Secretary-General Mitropoulos pays tribute to the efforts made to implement the ISPS Code

IMO Secretary-General Efthimios E. Mitropoulos has welcomed the major effort made by Governments and the shipping and port industries to improve maritime security in the weeks and months leading up to the entry into force of the ISPS Code and related security measures today, 1 July 2004.

Mr Mitropoulos said that, all over the world, a huge amount of work has been undertaken in the period leading up to the entry-into-force date to ensure the highest possible level of compliance.

Figures given to IMO by Member Governments indicate that more than 86% of ships and 69% of port facilities had their security plans approved by 1 July 2004 and the figures are rising rapidly.

Mr Mitropoulos said, "I think we now have to look on the positive side and remember that the prime objective of this work has been to increase awareness of the real and present threat of terrorism, explain the implications of the ISPS Code and how best to implement it and, in so doing, raise the shipping industry's defences to protect it and seaborne trade from any act of terrorism. There is no doubt that that has been done, the defences are significantly higher than they were before, and we must now ensure that they continue to rise. While I appreciate the efforts made worldwide to achieve the set objectives, I also acknowledge with appreciation the tremendous work done by the IMO Secretariat, both at the legislatory level and at the technical assistance and co-operation one, to contribute to today's results and the establishment of an adequate maritime security infrastructure to keep terrorism at bay. Their commitment and dedication are most commendable"

Mr Mitropoulos acknowledged that there had been administrative bottlenecks in the run up to the entry into force date and that, without them, the reported 56% of International Ship Security Certificates (ISSC) issued by today would have been higher. "But," he added, "important though certification undoubtedly it is, what really counts is the work that has been done on the ground: security officers appointed on ships, in companies and port facilities, training undertaken, security plans drawn up, awareness raised, and vigilance heightened."

Mr. Mitropoulos said that, from the outset, even before the SOLAS amendments and the Code were adopted, the SOLAS Contracting Governments and the shipping and port industries knew very well that they were to face a very challenging task; that there would be a need for prompt action, within a very limited time, by all parties concerned. He said that, during the last few months, the SOLAS Contracting Governments and the industry, in view of the importance of meeting the challenges posed by the new security measures, had intensified their efforts to comply with the requirements.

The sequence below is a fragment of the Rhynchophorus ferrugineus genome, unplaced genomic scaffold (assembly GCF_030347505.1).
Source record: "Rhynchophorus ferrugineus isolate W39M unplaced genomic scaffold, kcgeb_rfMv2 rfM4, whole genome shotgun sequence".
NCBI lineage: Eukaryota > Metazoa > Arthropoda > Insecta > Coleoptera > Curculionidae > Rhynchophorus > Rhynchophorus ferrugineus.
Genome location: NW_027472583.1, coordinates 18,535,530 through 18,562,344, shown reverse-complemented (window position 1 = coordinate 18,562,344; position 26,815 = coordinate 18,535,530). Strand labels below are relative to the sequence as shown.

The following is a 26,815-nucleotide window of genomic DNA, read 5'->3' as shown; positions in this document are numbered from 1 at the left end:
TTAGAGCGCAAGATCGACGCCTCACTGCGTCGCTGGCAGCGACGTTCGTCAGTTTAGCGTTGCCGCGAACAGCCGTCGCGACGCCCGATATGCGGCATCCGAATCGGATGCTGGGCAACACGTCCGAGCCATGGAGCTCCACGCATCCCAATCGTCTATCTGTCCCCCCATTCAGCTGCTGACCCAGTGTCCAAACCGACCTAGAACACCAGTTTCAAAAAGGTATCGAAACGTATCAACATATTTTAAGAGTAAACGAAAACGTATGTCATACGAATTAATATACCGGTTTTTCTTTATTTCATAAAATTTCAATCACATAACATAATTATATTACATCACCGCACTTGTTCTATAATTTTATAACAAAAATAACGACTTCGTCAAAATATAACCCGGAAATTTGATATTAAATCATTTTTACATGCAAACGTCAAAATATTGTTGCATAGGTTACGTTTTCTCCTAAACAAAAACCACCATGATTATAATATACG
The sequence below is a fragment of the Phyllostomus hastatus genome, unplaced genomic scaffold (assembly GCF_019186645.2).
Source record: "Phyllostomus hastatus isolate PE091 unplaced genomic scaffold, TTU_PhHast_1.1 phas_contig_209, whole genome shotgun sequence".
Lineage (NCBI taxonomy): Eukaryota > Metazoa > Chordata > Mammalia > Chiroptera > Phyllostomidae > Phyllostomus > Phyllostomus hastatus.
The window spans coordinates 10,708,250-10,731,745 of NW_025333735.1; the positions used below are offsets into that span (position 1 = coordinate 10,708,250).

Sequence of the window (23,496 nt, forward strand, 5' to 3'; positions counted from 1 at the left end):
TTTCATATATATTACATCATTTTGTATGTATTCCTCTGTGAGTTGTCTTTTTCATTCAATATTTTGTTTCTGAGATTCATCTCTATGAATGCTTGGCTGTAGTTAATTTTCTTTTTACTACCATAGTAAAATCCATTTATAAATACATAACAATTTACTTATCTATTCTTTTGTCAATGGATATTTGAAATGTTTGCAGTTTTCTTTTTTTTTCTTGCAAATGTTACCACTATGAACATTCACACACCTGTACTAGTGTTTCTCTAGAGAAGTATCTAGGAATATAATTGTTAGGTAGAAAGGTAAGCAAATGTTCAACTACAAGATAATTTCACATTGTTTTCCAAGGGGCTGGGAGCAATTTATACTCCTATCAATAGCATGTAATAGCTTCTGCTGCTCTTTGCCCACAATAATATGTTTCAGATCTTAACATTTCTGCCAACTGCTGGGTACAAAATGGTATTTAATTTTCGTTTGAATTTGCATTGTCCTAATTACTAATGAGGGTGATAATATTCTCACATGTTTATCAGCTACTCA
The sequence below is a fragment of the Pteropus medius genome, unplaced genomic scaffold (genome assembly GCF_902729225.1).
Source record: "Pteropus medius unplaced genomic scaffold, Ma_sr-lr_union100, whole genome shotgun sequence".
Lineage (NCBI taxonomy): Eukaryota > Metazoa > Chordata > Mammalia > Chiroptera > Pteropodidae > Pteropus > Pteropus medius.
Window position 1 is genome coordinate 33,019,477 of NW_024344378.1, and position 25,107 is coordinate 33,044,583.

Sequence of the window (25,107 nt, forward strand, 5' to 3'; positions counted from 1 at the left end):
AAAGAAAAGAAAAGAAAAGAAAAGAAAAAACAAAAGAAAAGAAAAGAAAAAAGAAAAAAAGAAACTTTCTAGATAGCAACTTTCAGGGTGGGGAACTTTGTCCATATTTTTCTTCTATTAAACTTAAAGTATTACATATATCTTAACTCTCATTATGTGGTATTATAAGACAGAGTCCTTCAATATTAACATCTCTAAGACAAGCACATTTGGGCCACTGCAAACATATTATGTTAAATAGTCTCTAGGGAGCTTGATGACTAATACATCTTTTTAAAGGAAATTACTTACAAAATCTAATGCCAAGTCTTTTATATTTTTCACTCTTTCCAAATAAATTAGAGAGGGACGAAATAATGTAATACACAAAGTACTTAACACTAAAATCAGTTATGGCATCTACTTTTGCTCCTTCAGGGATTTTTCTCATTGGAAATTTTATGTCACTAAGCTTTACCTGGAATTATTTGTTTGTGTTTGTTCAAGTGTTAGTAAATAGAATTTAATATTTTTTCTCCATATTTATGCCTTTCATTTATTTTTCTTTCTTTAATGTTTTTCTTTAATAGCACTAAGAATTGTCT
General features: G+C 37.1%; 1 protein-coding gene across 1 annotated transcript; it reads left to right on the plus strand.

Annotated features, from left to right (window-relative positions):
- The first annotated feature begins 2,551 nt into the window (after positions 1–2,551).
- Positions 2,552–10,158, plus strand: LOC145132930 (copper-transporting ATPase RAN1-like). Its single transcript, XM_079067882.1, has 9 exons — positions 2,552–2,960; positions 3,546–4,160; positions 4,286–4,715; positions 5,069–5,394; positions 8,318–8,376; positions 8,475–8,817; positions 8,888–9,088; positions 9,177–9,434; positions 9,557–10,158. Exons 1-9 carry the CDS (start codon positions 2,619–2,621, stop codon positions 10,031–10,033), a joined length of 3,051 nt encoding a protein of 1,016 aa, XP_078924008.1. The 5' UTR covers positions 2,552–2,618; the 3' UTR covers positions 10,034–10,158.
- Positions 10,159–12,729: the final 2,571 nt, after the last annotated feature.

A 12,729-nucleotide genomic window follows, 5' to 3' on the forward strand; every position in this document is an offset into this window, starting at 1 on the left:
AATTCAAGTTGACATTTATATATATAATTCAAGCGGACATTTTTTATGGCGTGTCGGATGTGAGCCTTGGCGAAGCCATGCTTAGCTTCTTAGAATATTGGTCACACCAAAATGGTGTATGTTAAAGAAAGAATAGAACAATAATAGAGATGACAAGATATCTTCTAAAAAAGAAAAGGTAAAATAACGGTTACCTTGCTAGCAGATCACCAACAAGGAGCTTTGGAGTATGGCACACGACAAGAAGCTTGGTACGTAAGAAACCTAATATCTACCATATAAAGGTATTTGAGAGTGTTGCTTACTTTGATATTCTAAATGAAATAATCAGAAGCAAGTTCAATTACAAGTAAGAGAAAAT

At the same time, Mr Mitropoulos was eager to stress the importance of achieving a proper balance between the need for a robust international security regime and the need to ensure the continued flow of global trade. He expressed the hope that whatever disruptions might ensue would be kept to a minimum, calling for a pragmatic approach following the entry into force of the new measures.

He also spoke of the need for security to remain a high priority throughout the industry, even after the additional impetus given by the entry-into-force had diminished. He said, "Throughout the implementation period, IMO has repeatedly urged Governments and the industry to take steps to increase awareness of the potential dangers and to encourage ships' crews to be vigilant and alert to any security threat they may encounter. Great emphasis has been placed on the entry-into-force date, but the real challenge is to ensure that, now that date has passed, we do not allow ourselves to relax and adopt any complacent attitude."

Mr Mitropoulos acknowledged that there was a likelihood of teething problems in the early days of the new international maritime security regime and he pledged that IMO would do whatever it could to assist the smooth implementation of the new measures and the provision, through the Organization's technical assistance programme, of any advisory and other services required to assist Governments to establish the required infrastructure. "It will only be some time after 1 July 2004 that we will be able to establish clearly what the actual situation is and then, if necessary, start taking appropriate action. It is our intention to monitor developments closely during the initial period of implementation so that any appropriate action, including technical assistance for those Governments that need and request it, can be taken."


1 July 2004

IMO - the International Maritime Organization - is the United Nations specialized agency with responsibility for the safety of shipping and the prevention of marine pollution by ships.

Far-reaching international maritime security measures were developed and adopted by IMO in response to the 9/11 terrorist attacks on the United States and enter into force today, 1 July 2004. The security measures, which include the International Ship and Port Facility Security Code (ISPS Code), are in the form of amendments to the 1974 Safety of Life at Sea (SOLAS) Convention and are aimed at enhancing maritime security on board ships and at ship/port interface areas. They were adopted by a Conference on Maritime Security in December 2002 and represent the first ever internationally agreed regulatory framework addressing the crucial issue of maritime security.

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